There’s a moment when Jeff Jacobs demonstrates his carved wooden birds at farmers markets that always makes onlookers gasp. “I tell them: ‘No glue,’ ”Jacobs says. That’s when they realize his intricate wooden hummingbirds, each feather articulated like the individual plumes of a peacock in full fan, were carved from a single piece of wood.
The resulting creations are examples of fan carving, a folk art that originated in Eastern Europe. On Saturday mornings at Eastern Market in the District, and some Wednesday afternoons at the Clarendon farmers market, Jacobs brings his workbench and demonstrates his craft. He slices the bird’s wood plumage into thin blades to make the feathers, spreading each one out one by one, creating a fan effect. “I’ll sit there, cut birds and demonstrate stuff — that’s really the fascinating part of this process. But if nobody shows up and nobody buys, it’s okay, because I’m working.”
The soft-spoken Arlington County native, 59, works as a carpenter specializing in finish work (he spent 10 years focusing on interior handrails), crafting the birds during his off hours. The multistep process includes carving the wood into its destined shape — usually a hummingbird — then burning the edge of the wooden plumage for a dramatic visual effect when fanned. Jacobs soaks the wood in water before carving the feathers so that it will bend without breaking. “I tell kids there’s a difference between wet and saturated. When you take spaghetti out of a box, it breaks. But if your mom cooks it, once it’s saturated, it bends.”
Finally, after the feathers are fanned into their final shape, the bird is dipped in lacquer. When dried, Jacobs’s hummingbirds typically sell for $65 and up; larger birds, including doves and eagles, start at $75. Jacobs works out of a meticulously appointed work space in his garage, joking that he bought his home, near the heart of Columbia Pike’s business district, solely for that purpose. “Effectively, I bought a two-car garage with a detached house.”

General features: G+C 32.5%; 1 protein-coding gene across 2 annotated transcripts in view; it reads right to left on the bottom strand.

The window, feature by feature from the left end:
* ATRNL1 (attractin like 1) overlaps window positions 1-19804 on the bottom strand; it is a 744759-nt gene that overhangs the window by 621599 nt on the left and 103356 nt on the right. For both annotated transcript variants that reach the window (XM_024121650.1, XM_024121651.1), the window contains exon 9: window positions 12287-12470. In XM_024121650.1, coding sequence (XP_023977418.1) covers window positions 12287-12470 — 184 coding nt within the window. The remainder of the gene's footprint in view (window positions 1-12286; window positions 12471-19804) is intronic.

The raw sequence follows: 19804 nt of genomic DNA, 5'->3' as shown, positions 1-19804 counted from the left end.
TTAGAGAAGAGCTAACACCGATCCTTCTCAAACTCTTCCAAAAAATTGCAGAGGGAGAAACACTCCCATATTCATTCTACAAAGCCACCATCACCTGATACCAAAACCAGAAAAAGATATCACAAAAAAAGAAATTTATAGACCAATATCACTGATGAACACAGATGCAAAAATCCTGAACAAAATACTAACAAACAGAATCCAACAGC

Jacobs started carving fan birds 25 years ago, after observing Michigan lumberjack and artisan Glenn Van Antwerp demonstrate the craft at the annual Smithsonian Folklife Festival on the Mall. “I walked by this guy thinking, ‘Oh, that’s cute, popsicle sticks glued together,’ but I glue wood together all day long, I’m a carpenter, so I kept walking. I don’t know what caught my attention, but I realized — no, something else is going on here. Sticks glued together? There’s no glue, it’s one piece of wood — and I was hooked.”
It was a hobby Jacobs would pursue for many years, bringing the birds along with him as hostess gifts. It’s only in the past two years that he has started to demonstrate the craft and sell his birds. “I’ve known how to do this for 25 years,” he said, “but I thought, I’m getting older, this might be something to do when I get older.” Jacobs also occasionally demonstrates another talent at local farmers markets: playing his concertina.
The Arlingtonian started his career in woodwork and carpentry by chance. After attending Oakridge Elementary and Gunston Middle School, Jacobs attended a private high school in Connecticut before returning to Arlington. A stint in college convinced him he wasn’t interested in pursuing academics, and the artistically inclined young Jacobs was briefly adrift, trying various jobs before settling on carpentry as a profession. One older mentor persuaded him to go into a trade profession because, he said with a slight smile, “I think a lot. And that’s not always helpful.” Jacobs also cites his conversion to Christianity as a nudge toward carpentry.
A deciding moment came during a stint remodeling a travel agency on U Street, next door to a construction site — a large hole in the ground. “Over by the window were these guys in three-piece suits and my boss, a college grad, nudges me: ‘See those guys in the suits? They all wish they were down there.’ I knew what he meant.”
Jacobs has only recently branched out from hummingbirds and doves to a larger bird — the eagle. He shows a visitor a recent creation that he’s tweaked with wire legs drilled into an additional piece of wood. The line of the eagle’s head, slightly bent, is parallel to the wood in which its wire legs are nestled — as though, like its creator, it has found the right space to touch down.
Jacobs said many of his birds take on a similar appearance. “My birds have a feel of landing,” he said. “Flaring to land.”